Assessing the Florida Gators’ New Year’s Six bowl chances

The juiciest potential bowl matchups are against UCF or Jim McElwain.
Jordan Scarlett and the Florida Gators could be chomping their way to a prestigious New Year's Six bowl. [ BRONTE WITTPENN | Times ]
Jordan Scarlett and the Florida Gators could be chomping their way to a prestigious New Year's Six bowl. [ BRONTE WITTPENN | Times ]
Published November 26

When Florida coach Dan Mullen was asked Saturday about his No. 11 Gators' shot at making a prestigious New Year's Six bowl game, he deflected the question to his boss.

"I have no idea," Mullen said. "There's a guy in the back."

That guy with his arms crossed in the back of the room, UF athletic director Scott Stricklin, doesn't really know, either. Even though he's part of the College Football Playoff committee that decides who makes the semifinals and the four other top-tier bowls, Stricklin must leave the room when his 12 colleagues discuss the Gators.

We're in the dark, too. We'll know more after the committee releases its latest top 25 Tuesday night, but UF's destination can change with an upset or two in this weekend's conference title games.

With those caveats out of the way, here's the case for UF in a New Year's Six game, the case against the Gators and which potential matchups are the most appealing:

The case for the Gators

In a season with few upper-middle class teams, UF is as good as any of them. The Gators rank in the top 35 nationally in yards per play and yards per play allowed; no other team in the mix for an at-large bid to the Peach or Fiesta Bowl can make that claim.

The Gators finished 9-3 with the nation's 18th hardest schedule (according to S&P+ advanced metrics). Among the at-large contenders, only LSU had a tougher schedule, and UF beat those Tigers, who are also 9-3.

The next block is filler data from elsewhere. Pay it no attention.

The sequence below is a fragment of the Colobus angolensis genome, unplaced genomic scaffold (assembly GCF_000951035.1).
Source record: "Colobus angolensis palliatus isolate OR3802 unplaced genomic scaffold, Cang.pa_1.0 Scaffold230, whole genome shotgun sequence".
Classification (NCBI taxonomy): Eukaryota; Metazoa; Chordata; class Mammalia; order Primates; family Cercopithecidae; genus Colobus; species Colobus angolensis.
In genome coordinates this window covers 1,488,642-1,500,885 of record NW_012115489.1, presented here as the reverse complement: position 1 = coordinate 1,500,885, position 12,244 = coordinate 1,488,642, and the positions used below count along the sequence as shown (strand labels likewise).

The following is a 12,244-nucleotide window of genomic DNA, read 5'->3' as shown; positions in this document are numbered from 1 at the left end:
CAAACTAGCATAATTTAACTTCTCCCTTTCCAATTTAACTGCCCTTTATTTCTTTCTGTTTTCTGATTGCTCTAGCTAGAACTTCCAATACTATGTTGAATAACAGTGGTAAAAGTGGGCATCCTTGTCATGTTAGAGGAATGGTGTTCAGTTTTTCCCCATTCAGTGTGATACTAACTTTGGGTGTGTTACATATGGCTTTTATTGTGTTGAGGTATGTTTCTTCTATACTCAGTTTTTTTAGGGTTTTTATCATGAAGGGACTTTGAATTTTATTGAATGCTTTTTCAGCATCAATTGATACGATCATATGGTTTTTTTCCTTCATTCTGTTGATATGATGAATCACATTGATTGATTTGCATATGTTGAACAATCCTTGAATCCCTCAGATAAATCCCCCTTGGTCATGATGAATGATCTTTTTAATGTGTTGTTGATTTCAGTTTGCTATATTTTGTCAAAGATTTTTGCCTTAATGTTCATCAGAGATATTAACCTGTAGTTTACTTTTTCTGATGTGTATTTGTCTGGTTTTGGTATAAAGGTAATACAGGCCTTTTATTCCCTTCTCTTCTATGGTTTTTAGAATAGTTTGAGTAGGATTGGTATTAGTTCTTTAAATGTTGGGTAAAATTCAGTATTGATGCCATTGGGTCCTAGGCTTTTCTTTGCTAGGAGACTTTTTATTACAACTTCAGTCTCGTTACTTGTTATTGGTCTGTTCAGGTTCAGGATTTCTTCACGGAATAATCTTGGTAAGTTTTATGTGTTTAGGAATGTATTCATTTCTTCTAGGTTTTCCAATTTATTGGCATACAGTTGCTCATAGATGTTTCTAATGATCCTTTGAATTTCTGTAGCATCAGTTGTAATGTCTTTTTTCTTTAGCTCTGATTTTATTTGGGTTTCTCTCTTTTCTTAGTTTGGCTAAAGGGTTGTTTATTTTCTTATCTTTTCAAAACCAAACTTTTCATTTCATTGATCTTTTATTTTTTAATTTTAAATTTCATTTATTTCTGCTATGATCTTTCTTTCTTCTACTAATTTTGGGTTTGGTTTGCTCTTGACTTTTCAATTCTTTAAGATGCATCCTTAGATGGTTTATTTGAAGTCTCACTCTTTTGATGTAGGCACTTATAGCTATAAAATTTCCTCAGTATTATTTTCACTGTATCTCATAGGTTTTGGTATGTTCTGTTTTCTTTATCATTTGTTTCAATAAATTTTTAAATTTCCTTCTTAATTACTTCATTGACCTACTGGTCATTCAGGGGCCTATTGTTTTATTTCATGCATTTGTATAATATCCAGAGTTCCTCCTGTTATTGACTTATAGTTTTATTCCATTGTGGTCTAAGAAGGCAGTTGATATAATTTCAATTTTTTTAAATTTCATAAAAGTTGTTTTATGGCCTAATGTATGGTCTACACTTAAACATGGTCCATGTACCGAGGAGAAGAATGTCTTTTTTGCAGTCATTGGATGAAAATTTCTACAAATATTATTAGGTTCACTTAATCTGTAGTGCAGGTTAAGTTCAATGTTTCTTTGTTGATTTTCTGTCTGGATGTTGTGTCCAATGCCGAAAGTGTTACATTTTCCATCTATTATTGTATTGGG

Add in a victory at Mississippi State, and UF has a pair of wins over teams ranked in the top 20 in the latest AP poll. No other contender has more. Penn State has none.

Two of UF's losses were to top-20 teams (Georgia and Kentucky), and the third was to Missouri, which analytics like S&P+ and Sagarin consider to be in the top 15.

The case against the Gators

Advanced metrics don't rank the Gators in their top 12. While most teams play only one Division I-AA opponent, UF played two as part of a weak non-conference schedule.

The Gators' three losses came by a combined 49 points, including a 21-point shellacking at home to Mizzou. That stacks up very poorly against the other at-large contenders:

Penn State: Two of its three losses were by five total points, including a 27-26 defeat to playoff contender Ohio State

Texas: All three losses were decided by less than a touchdown

LSU: Saturday's defeat came after seven overtimes

Michigan: Only lost by seven at playoff-bound Notre Dame

West Virginia: Last two defeats were by seven total points

Washington State: First loss was by three to USC amidst an officiating controversy

Juiciest matchups

UCF: It lost some luster when Knights quarterback McKenzie Milton suffered a traumatic leg injury, but the battle for Sunshine State supremacy is still the most exciting option. The Gators' defense would be a tough challenge for UCF's high-scoring offense. Bonus points for a scheduling quirk that'd give UF three consecutive games against in-state teams (between last week's win over Florida State and next year's opener against Miami in Orlando).

Michigan: The Gators already beat one former coach this year (South Carolina's Will Muschamp). How about a crack at another, Wolverines assistant Jim McElwain?

Washington State: We know Mike Leach doesn't believe in Bigfoot. How does the Pirate feel about Florida's skunk apes? Also, the on-field matchup would feature a lot of points.

Boise State: It'd only happen if the Broncos beat Fresno State for the Mountain West title and UCF loses to Memphis. But Boise State is a fun program with a good offense.

Penn State: Quarterback Trace McSorley is great, but the Nittany Lions aren't as interesting or entertaining as they were last year.

Contact Matt Baker at [email protected] Follow @MBakerTBTimes.

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